Braswell High School senior Jessie Rowland knew she had an impossible task ahead of her when she was asked to write down what her English teacher, Sara Zimmerman, meant to her.
“You are so many words and expressions wrapped into one,” Rowland wrote in letter Braswell principal Lesli Guajardo read during Denton ISD’s Educator Spotlight. “Your presence in this world is so much more than this one single letter can emphasize. Even with a billion pages, I will still lack the ability to spotlight your impact on so many people’s lives. I can, however, attempt to thank you for the positive impressions you’ve made upon my heart, one that will last forever.”
More than 40 of the district’s honor graduates gathered Thursday night to try to find words that expressed their gratitude to their favorite teacher, but the event was just the capstone to a week’s worth of heartfelt tributes.
Denton County teachers were showered with gifts, food and the popular “jeans all week” pass as parents and students found a way to turn Tuesday’s National Teacher Appreciation Day into a weeklong celebration.
“Teachers spend more time with our kids than we do as parents,” said Kari Conner, the president of the Denton Community Council of Parent-Teacher Associations. “They’re the ones who help mold our kids into the people they’ll become.”
In Denton schools, teachers and staff members were treated to lunches and snacks from places such as Cartwright’s and Sonic. At Providence Elementary, PTA volunteers relieved teachers of their recess duty so they could rest or catch up on work. Navo Middle School brought in massage therapists from Horizon Massage and Wellness who gave teachers 15-minute chair massages.
“I set this up for my teachers because they are so giving of their time and energy, that often times they forget to take time for themselves,” Navo principal Beth Kelly said. “ Honestly, this is just a fraction of what I wish I could give to them because they are all so deserving of much more for their dedication to our students.”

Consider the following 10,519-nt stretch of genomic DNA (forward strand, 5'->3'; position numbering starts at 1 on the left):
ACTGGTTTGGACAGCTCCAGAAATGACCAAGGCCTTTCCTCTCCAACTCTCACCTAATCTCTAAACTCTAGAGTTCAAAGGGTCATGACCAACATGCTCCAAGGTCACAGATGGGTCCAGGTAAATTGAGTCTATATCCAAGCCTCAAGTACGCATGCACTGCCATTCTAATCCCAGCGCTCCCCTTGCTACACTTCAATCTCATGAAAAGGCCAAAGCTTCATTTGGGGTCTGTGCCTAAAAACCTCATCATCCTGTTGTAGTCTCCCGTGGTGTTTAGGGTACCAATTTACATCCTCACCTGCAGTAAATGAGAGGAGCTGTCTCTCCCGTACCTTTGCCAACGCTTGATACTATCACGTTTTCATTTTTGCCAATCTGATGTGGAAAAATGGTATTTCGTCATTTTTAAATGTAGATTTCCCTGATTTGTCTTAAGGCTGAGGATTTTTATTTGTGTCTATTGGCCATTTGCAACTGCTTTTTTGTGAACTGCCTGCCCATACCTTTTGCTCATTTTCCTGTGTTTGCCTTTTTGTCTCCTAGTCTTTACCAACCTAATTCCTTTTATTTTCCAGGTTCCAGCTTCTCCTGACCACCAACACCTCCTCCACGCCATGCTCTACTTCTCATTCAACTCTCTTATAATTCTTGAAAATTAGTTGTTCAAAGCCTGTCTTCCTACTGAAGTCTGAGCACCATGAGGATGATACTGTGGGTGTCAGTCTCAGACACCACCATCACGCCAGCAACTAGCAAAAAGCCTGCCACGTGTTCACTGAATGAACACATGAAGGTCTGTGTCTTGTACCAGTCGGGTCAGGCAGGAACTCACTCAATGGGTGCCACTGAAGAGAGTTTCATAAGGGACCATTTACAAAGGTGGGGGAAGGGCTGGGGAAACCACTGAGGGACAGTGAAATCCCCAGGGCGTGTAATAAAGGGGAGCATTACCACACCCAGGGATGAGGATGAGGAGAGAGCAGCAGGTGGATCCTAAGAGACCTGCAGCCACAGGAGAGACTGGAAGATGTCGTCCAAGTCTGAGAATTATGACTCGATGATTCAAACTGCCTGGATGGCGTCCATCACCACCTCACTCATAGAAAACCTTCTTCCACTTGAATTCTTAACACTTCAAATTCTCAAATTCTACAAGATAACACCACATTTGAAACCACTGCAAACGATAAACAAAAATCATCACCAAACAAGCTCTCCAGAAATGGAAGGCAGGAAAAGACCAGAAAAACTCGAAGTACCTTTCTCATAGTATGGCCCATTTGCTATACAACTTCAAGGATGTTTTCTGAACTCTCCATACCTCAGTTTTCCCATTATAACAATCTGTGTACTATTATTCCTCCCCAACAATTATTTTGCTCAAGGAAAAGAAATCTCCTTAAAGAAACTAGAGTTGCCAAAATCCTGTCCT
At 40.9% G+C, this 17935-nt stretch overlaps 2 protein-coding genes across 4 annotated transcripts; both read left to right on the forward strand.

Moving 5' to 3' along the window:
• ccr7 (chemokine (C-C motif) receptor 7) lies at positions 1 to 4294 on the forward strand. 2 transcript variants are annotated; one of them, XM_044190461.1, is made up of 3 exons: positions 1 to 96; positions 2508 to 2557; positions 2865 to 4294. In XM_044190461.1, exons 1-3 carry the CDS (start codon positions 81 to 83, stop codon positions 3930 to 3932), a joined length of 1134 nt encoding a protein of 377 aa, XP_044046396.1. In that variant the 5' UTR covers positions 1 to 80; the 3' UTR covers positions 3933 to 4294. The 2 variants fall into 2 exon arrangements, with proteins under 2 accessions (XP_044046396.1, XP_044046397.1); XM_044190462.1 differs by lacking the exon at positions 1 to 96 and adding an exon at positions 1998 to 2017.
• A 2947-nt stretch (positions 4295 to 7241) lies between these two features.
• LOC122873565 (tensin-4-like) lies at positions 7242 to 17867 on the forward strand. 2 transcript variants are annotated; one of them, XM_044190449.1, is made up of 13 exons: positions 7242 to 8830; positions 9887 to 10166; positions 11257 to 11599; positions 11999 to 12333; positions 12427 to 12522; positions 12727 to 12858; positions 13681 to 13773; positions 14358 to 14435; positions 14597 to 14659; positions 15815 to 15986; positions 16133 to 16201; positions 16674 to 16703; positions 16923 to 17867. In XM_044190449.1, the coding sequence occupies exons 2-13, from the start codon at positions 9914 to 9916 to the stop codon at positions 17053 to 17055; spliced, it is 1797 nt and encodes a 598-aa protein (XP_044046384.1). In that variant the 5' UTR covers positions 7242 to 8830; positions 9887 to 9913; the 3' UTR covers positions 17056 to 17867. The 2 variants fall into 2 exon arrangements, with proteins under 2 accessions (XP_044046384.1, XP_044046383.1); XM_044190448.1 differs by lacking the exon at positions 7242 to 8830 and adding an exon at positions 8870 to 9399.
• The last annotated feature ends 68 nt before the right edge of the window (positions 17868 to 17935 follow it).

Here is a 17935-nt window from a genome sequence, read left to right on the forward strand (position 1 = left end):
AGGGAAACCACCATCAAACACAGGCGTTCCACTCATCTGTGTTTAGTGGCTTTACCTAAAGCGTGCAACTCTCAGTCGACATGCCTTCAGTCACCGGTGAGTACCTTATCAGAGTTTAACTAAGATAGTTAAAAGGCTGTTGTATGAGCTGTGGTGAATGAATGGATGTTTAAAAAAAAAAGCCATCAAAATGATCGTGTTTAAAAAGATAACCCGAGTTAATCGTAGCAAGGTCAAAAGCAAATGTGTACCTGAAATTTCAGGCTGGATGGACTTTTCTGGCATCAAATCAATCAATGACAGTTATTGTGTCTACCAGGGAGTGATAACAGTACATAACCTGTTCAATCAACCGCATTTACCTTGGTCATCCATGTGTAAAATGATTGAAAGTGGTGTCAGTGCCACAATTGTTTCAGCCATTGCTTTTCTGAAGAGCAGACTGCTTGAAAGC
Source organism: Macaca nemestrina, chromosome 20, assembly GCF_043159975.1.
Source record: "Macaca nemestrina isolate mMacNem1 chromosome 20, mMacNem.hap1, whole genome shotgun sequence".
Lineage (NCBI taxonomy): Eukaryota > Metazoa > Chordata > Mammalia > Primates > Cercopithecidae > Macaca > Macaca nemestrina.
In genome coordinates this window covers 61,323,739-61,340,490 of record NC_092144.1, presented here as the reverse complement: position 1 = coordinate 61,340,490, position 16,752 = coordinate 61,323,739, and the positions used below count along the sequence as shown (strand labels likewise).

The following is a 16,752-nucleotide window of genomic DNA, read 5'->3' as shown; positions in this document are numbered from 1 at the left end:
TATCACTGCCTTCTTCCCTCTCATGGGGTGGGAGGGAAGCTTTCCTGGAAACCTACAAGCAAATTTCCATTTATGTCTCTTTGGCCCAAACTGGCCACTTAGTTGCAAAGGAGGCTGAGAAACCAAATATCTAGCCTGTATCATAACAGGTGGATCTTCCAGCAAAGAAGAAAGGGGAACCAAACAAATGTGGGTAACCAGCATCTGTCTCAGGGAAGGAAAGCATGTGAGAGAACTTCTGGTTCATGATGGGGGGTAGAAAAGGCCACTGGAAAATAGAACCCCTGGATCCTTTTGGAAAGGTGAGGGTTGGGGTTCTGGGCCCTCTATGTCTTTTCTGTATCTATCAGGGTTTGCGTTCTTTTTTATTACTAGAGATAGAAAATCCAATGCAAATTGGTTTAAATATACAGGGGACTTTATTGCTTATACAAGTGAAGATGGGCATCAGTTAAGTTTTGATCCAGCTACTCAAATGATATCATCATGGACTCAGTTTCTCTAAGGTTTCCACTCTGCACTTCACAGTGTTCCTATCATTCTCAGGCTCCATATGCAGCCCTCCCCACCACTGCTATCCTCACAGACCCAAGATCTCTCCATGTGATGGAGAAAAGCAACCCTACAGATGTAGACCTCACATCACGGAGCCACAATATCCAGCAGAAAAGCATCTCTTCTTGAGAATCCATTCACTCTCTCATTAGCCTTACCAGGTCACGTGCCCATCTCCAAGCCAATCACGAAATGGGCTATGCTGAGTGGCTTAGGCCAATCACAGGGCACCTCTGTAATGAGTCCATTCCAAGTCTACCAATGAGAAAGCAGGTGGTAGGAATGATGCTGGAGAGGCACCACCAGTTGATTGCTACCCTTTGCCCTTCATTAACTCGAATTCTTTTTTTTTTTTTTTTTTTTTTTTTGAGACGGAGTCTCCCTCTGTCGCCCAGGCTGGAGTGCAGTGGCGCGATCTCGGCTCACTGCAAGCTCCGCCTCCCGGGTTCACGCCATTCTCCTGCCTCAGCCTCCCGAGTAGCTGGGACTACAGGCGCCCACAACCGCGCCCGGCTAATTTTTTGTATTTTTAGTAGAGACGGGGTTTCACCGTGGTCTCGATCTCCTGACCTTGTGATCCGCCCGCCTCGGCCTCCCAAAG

The Lake Dallas Middle School Student Council went from classroom to classroom with a shopping cart full of snacks while the elementary school PTAs set up food bars and kept the teacher’s lounge refrigerator stocked with drinks.
In addition to meals and new t-shirts, Aubrey ISD teachers received $40 gift cards for classroom supplies.
The festivities weren’t limited to public schools. At Liberty Christian in Argyle, the National Honor Society provided breakfast while the Partners Through Faith parent group made lasagna for lunch. Throughout the week, students and parents sent cards, flowers and supplies to individual teachers.
“If food is the measure of appreciation, we are greatly appreciated here at Liberty,” joked Bible department chair Rick Allen.
But anyone in the classroom will tell you teaching isn’t all hugs and free food.
The profession has made headlines this year as thousands of educators across the country staged walkouts to protest low pay and poor benefits. A 2016 study from the Learning Policy Institute estimates about 8 percent of teachers nationwide leave the profession once they start, and the number of students enrolled in teacher education programs has dropped 35 percent.
The U.S. Bureau of Labor Statistics estimates 1.9 million job openings for teachers by 2024, but local educators remain optimistic about the ability to fill them.
“Teaching is one of the hardest professions to be in,” Liberty Christian math teacher and soccer coach Krissy Stoner said. “I think if we continue to recognize the hard work and dedication of teachers, it will inspire others to enter the profession. We are highly educated professionals and recognizing the qualifications it takes to be a teacher will help the recruitment of new ones.”